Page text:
Dr. Roach: Can GERD be traced back to estrogen use?

Keith Roach
To Your Health

Dear Dr. Roach: As I seem to be highly prone to urinary tract infections, I’ve been using vaginal Estrace for decades. I’m 82 years old. I’ve developed serious gastroesophageal reflux disease, and note that there’s a connection with female hormones. Two of my health care providers disagree on whether vaginal Estrace is or is not linked with GERD. I read a study online that made the link, but it doesn’t tell whether the women studied used oral or vaginal Estrace, or both. Is there a way to determine this?

C.D.C.

Dear C.D.C.: Several studies have confirmed that oral estrogen, and the combination of oral estrogen with progestin, increase the likelihood of symptomatic gastroesophageal reflux disease. There has not been a connection with vaginal estrogen, nor would I expect there to be, since the blood levels of estrogen in a woman using vaginal estrogen are not higher than a woman not using vaginal estrogen.

Note that when a woman first starts vaginal estrogen, if she has severe thinning of the lining of the vulva and vagina, the estrogen can be absorbed somewhat into the body. Over time, as the lining becomes normal, the estrogen is no longer absorbed to any appreciable degree.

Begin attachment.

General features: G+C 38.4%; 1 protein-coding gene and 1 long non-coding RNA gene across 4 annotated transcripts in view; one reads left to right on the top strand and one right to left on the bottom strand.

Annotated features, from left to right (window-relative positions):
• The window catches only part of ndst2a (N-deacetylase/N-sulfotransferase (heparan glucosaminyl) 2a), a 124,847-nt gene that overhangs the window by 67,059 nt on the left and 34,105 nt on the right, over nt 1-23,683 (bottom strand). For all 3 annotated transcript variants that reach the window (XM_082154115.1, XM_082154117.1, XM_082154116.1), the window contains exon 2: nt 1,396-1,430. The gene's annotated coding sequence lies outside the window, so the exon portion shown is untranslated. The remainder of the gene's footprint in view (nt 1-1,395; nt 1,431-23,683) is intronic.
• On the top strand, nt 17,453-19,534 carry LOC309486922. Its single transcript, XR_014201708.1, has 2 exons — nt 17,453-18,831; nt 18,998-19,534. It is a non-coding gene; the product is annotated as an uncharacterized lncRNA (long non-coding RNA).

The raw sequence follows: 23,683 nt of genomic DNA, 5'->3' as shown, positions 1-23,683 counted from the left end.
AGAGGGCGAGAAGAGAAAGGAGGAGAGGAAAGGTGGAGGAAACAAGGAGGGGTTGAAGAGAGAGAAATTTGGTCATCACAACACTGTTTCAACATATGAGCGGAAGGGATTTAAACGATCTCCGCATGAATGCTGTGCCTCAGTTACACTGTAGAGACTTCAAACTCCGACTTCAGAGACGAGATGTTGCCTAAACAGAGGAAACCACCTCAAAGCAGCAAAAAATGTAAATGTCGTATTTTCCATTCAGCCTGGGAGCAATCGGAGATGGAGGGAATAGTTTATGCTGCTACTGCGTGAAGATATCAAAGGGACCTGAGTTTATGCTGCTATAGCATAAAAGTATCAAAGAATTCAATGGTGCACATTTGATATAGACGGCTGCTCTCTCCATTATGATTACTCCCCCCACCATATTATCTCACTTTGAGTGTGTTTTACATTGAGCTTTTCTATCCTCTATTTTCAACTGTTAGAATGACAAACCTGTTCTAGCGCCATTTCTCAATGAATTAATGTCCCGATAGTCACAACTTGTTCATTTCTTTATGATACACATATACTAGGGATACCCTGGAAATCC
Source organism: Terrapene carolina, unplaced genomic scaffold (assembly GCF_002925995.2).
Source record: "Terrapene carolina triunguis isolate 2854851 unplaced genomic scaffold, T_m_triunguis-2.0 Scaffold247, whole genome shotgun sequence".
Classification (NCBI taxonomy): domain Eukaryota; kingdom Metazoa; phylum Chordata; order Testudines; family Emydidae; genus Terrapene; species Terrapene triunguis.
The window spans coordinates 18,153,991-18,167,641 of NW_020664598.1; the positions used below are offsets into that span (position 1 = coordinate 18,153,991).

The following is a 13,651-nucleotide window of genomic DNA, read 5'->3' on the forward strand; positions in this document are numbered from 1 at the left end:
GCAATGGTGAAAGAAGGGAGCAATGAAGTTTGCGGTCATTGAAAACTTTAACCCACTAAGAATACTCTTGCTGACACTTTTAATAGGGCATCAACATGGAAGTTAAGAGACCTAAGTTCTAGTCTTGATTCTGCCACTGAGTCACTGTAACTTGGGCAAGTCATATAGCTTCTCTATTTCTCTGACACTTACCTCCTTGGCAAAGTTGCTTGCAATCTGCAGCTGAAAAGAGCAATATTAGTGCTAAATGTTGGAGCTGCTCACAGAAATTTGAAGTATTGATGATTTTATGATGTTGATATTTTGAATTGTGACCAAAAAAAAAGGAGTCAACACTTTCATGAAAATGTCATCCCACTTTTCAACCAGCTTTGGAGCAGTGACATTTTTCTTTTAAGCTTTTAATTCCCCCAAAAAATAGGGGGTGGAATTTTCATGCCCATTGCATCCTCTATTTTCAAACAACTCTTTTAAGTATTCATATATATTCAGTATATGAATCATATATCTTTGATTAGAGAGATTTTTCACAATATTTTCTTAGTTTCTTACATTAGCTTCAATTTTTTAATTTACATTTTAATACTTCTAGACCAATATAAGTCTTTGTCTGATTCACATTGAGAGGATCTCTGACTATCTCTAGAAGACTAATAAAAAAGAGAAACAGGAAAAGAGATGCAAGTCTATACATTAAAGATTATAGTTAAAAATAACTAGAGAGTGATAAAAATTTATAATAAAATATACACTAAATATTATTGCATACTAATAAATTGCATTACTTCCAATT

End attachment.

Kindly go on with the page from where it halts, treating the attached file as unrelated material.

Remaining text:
Dr. Keith Roach

Unfortunately, anyone can develop GERD symptoms. It’s just that vaginal estrogen doesn’t increase that risk.

Dear Dr. Roach: I’m a 71-year-old man, and my mind is still sharp. Nonetheless, I do seem to have “senior moments.” I can’t come up with a word or remember a name. A couple of years ago, I was about to purchase a popular memory drug and decided to ask the pharmacist about it. He told me I’d be wasting my money. He said I should things like working puzzles, crosswords, sudoku, cryptograms, etc. to keep my mind sharp. I already do that, and have been doing so for years. I’m physically active as well. I’d very much value your ideas about this.

T.W.

Dear T.W.: I am in complete agreement with your pharmacist about over-the-counter supplements to prevent or treat dementia, which I doubt you have. Even the prescription treatments that are available are only modestly effective in that they can slow down the progression of Alzheimer’s disease for a little while.

There is a debate about the use of mind and memory exercises — whether they really have an effect on preventing dementia. I suspect that they can increase the strengths we have, so that if we do lose some brain function over time, at least we have started from a higher level. I’d agree that word-type activities like crosswords and cryptograms have separate benefits from number activities like sudoku, and visual puzzles are even a different brain area.

Physical activity has been shown to reduce dementia risk and a whole lot of other risks as well, including many cancers in addition to heart disease. The one area I did not hear you mention is diet. A whole-food plant-based diet has been shown to reduce dementia risk. Omega-3 fatty acids may have a protective role as well.

For the cost of an unproven supplement, most people would able to improve their diet a great deal, which has unquestioned long-term benefits.

Readers may email questions to ToYourGoodHealth@med.cornell.edu.